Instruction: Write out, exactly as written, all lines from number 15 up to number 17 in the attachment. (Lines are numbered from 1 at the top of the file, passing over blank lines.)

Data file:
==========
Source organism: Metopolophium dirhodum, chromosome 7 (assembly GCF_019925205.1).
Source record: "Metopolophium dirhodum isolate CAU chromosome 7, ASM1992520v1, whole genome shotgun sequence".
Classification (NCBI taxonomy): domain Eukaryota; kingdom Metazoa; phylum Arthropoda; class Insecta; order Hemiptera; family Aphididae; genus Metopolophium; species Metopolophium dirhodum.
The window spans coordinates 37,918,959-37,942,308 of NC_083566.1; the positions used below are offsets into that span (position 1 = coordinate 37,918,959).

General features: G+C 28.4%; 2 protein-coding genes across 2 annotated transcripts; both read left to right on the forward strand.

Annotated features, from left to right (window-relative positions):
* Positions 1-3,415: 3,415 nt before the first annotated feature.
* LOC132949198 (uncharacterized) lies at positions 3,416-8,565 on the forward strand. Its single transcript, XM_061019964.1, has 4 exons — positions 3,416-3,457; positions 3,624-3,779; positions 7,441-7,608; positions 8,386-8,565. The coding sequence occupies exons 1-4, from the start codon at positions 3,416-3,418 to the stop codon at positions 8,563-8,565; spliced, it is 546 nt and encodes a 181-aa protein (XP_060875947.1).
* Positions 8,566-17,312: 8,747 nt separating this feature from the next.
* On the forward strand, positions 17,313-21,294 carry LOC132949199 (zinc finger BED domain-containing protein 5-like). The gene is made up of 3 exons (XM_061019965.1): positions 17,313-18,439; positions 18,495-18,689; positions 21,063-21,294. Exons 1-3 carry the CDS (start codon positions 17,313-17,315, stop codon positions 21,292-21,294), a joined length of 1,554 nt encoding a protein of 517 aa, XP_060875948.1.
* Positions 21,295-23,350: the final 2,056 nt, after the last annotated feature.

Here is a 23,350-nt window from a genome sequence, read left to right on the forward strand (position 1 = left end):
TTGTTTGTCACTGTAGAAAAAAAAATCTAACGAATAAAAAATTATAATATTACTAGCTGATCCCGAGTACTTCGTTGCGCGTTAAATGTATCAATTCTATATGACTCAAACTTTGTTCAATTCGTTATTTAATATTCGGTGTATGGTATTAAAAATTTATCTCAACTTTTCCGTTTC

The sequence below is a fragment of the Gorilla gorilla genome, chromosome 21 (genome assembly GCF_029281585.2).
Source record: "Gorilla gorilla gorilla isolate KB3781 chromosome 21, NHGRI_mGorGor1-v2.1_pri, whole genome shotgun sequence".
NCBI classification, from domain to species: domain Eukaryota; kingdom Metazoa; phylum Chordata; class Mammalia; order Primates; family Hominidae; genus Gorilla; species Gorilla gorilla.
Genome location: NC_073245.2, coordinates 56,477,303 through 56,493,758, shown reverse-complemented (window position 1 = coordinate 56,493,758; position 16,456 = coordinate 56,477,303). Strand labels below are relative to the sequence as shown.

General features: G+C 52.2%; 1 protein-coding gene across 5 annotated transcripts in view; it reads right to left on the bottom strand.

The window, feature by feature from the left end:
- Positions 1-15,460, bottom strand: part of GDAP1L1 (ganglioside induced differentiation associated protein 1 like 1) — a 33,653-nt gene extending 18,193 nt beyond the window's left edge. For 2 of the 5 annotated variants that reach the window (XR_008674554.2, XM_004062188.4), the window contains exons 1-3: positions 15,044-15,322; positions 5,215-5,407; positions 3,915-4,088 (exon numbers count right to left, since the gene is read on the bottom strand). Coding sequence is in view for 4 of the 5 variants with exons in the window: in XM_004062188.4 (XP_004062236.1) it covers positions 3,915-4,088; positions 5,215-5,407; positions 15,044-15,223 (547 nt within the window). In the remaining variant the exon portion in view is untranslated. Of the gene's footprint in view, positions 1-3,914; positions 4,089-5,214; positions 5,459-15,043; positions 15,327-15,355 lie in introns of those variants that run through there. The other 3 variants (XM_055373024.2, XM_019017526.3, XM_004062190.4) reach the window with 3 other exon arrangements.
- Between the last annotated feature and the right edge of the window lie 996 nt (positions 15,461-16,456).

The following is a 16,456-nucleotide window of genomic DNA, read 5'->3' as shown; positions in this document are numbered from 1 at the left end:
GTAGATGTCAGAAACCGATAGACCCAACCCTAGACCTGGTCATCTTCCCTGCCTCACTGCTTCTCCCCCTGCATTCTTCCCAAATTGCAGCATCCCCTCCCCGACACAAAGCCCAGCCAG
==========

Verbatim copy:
Source record: "Gorilla gorilla gorilla isolate KB3781 chromosome 21, NHGRI_mGorGor1-v2.1_pri, whole genome shotgun sequence".
NCBI classification, from domain to species: domain Eukaryota; kingdom Metazoa; phylum Chordata; class Mammalia; order Primates; family Hominidae; genus Gorilla; species Gorilla gorilla.
Genome location: NC_073245.2, coordinates 56,477,303 through 56,493,758, shown reverse-complemented (window position 1 = coordinate 56,493,758; position 16,456 = coordinate 56,477,303). Strand labels below are relative to the sequence as shown.